Your decision to become a chemistry major opens the door to numerous opportunities which can enhance your career goals and future education. The purpose of this information is to make you aware of the various avenues and advantages available within the department for completion of your degree. An overview of topics most often asked as you prepare for your last two years of undergraduate chemistry are provided in the following sections.
The variety of offerings within the Department of Chemistry is such that students have the opportunity to become acquainted with many of the major areas of chemistry through the core curriculum, and can continue in diversification or become more focused on a particular area of chemistry from the advanced courses offered. By the time you begin the junior year, you should have completed the first two years of chemistry (General Chem I and II; Organic Chem II; and the associated labs: 103L, 206L, 353 and 354/356) as well as the Math 111,112 and 212 or 213 and Physics 101-102 prerequisites. The remaining chemistry core requirements for all chemistry majors are:
- Chemistry 301, 302, 391, and 392 (Physical Chemistry and Labs*, 8 credits total)
- Chemistry 309 and 309L (Instrumental Analysis and Lab*, 4 credits)
- Chemistry 320 (Introduction to Research, 1 credit).
* Students in Chem 391and 392 should note in the registration schedule that a lecture time is scheduled for one evening per week. This allows minimizes scheduling conflicts for lab discussions with classes. Those taking the 391-392 labs would not meet for all the scheduled lectures.
Beyond the core curriculum you must take 9 additional credits of 400 level chemistry lecture courses 401, 402, 403, 404, 408, 411, 412, 414, 415, 457, and 458.You may take as many advanced courses as you like, however keep in mind that you cannot receive credit towards graduation for course credits within your major which exceed 48 hours (although you do receive credit beyond the 120 hour minimum required for graduation).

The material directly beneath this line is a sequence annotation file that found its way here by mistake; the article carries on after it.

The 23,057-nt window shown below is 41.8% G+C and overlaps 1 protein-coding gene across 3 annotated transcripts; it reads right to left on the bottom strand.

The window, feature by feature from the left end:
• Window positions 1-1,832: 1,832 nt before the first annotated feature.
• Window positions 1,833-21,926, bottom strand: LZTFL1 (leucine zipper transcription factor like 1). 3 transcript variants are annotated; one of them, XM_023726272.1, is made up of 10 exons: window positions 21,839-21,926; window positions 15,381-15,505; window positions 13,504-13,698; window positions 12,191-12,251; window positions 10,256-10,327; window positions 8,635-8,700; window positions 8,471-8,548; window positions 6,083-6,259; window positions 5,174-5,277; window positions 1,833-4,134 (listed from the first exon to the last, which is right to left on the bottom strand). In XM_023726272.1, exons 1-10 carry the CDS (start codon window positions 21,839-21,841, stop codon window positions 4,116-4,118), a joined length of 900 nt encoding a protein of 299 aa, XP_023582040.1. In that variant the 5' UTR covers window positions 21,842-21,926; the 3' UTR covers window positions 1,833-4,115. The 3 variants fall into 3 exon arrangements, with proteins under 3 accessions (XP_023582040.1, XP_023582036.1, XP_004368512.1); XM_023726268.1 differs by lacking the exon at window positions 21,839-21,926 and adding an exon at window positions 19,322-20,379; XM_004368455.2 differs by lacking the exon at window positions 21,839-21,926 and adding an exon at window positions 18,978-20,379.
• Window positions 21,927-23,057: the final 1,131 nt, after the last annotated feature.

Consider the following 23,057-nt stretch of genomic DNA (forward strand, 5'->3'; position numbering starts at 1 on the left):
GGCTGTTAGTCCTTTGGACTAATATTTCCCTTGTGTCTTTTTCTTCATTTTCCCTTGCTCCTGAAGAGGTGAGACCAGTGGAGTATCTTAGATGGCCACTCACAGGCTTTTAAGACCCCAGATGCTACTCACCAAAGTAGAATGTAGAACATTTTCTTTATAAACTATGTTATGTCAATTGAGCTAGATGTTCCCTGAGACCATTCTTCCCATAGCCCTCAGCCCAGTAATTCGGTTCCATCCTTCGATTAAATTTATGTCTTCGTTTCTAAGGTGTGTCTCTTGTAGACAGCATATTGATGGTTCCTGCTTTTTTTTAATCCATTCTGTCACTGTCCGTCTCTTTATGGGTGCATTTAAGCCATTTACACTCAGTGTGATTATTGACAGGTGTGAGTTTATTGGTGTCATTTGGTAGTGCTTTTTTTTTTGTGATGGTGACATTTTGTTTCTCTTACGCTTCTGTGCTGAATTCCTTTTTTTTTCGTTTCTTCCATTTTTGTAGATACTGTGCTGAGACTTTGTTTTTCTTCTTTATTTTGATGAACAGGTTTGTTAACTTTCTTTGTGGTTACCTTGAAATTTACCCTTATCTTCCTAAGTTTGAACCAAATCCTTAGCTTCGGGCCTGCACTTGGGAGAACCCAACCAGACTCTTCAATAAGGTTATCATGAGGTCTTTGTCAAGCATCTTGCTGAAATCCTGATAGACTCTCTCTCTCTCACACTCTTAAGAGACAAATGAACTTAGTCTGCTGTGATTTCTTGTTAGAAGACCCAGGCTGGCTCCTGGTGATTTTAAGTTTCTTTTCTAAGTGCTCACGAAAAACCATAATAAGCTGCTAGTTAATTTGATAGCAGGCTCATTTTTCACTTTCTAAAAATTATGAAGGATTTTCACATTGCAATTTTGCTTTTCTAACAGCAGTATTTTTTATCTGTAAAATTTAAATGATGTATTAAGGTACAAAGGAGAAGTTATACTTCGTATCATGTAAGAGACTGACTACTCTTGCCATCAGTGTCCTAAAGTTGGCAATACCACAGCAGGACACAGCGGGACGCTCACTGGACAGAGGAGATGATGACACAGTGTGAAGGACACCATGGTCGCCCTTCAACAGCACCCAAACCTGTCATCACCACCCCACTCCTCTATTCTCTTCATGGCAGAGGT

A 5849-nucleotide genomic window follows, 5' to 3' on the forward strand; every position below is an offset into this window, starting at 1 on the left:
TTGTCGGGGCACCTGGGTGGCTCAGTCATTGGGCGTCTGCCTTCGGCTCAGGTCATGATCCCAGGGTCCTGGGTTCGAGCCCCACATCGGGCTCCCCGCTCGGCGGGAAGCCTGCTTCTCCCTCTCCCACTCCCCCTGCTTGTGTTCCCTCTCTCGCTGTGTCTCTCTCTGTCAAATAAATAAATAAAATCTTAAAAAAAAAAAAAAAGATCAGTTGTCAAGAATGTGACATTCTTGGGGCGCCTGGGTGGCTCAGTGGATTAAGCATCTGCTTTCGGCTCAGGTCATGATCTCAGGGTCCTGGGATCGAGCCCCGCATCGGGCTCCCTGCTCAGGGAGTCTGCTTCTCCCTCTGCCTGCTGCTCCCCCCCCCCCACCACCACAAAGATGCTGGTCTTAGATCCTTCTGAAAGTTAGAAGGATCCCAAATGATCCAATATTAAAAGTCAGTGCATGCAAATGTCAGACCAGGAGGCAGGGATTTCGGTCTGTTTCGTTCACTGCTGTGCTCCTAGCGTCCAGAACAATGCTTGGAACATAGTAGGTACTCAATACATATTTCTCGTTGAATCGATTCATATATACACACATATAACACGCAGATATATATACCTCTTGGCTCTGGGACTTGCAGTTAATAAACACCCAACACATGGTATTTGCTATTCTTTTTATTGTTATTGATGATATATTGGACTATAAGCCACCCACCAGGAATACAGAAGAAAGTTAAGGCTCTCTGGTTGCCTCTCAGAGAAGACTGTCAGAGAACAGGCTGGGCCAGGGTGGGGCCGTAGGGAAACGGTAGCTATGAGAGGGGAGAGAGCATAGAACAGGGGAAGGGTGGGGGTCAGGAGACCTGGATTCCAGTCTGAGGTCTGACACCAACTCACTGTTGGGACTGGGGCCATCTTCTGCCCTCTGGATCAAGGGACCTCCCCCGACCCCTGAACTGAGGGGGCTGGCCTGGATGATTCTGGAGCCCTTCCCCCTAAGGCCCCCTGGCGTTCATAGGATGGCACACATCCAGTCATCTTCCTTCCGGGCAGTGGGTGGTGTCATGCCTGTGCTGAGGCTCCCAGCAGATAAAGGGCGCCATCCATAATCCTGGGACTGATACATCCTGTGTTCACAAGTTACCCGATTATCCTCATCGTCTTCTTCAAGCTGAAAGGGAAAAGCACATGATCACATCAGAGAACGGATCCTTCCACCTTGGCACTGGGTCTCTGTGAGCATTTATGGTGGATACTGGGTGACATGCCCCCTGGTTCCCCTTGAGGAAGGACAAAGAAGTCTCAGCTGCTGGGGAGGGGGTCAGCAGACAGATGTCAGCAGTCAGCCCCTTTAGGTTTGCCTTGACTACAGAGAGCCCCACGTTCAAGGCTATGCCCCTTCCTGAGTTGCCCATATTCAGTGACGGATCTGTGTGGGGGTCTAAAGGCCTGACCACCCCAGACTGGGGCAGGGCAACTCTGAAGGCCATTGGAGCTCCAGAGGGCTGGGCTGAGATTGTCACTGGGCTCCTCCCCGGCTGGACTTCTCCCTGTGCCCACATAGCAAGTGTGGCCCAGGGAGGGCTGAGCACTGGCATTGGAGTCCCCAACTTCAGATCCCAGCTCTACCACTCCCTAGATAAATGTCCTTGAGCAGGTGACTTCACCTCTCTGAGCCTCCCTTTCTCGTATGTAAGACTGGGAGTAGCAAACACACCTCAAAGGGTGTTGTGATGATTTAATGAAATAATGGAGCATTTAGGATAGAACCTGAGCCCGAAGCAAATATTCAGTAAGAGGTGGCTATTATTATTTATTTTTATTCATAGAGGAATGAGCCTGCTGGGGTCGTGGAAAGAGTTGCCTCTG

The course and research options you select are a function of your interests and career goals. We strongly recommend that individuals who intend to continue in chemistry at the graduate level or immediately pursue employment take a broad range of advanced courses as well as independent research. Additional advanced course work and independent research are also regarded highly by medical school admission committees. Many students accepted into medical school have participated in senior research projects as well.
Getting a late start as a Chemistry major is entirely possible with several options available. Please consult the department chair for the most viable options for completion of your degree.
Many Chemistry majors choose to enhance their degrees with the American Chemical Society (ACS) certification which the department is authorized to award.
Qualified students may also be interested in the accelerated program leading to a joint M.S./B.S. degree.